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Lending to a vulnerable consumer

Akamu has an intellectual disability. While he had reasonably good verbal skills, he could not read or write and, in his doctor’s opinion, was unable to understand financial transactions. During the 1980s Akamu attended a sheltered workplace, but when that closed, he became a beneficiary. Akamu’s family, in particular his niece, Rebecca, kept an eye on him. More recently Akamu had become a superannuant and started living with Rebecca. In the context of this change, Rebecca reviewed his bank statements.

Rebecca discovered payments to a finance company and, when she explored further, she discovered Akamu owed about $5,000. Rebecca did not understand how a finance company could have loaned such a large amount of money to someone who, in her eyes, did not understand what he was doing.

Rebecca asked the finance company to wipe Akamu’s debt and refund all the payments he had made over the years. The finance company declined, and Rebecca complained on Akamu’s behalf to FSCL.



The finance company disagreed that Akamu did not understand the financial transactions and considered he was liable to repay the debt. The finance company went on to explain that:

  • Akamu had been an excellent customer for many years
  • it was aware that he had an intellectual disability, but said that it always took extra time to go through all the documents slowly with Akamu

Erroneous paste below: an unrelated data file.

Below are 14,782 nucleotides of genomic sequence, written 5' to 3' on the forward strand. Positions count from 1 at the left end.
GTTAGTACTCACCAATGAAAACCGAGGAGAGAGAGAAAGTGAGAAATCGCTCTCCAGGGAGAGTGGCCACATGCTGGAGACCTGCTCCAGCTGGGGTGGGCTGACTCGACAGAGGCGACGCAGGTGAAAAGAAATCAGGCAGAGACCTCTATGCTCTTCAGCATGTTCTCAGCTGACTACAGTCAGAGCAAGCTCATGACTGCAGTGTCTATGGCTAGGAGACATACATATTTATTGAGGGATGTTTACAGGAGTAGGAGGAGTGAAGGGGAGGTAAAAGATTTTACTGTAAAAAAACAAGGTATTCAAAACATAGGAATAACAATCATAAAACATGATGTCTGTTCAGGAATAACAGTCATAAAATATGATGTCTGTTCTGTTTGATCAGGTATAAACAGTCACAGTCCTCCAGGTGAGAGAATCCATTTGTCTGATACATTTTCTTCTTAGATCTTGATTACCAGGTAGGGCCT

• recently, Akamu had asked questions about early repayment indicating he was capable of understanding the transaction
  • it always contacted Akamu’s two reference people before finalising the lending and had occasionally spoken to Rebecca, but no-one ever alerted it to Akamu’s limited understanding
  • it carefully assessed each application and was satisfied Akamu could afford the loan.

Rebecca said she recalled one telephone call from the finance company some years earlier, but said that she thought Akamu had repaid that loan. Rebecca disagreed that the finance company had contacted her more recently. Rebecca said that each time the finance company approved a loan, Akamu believed he had repaid the last loan. In fact, this was not the case and Akamu’s debt to the finance company was gradually increasing. Rebecca asked us to take a look at the finance company’s decisions to lend.



We reviewed Akamu’s lending history. Over the last 10 years the finance company had approved 12 loans. The first loan, for which we had records, showed a top-up of $800 to a loan balance of $1,800. The history showed repeated requests from Akamu to the finance company asking for more money and, with each approved loan Akamu’s debt increased.

After 6 June 2015, when the responsible lending obligations came into force, we were satisfied the finance company had followed a reasonable assessment process and that Akamu could indeed afford the loan.

However, even without taking into consideration Akamu’s status as a vulnerable consumer, we were concerned about the credit-related insurance sold to Akamu.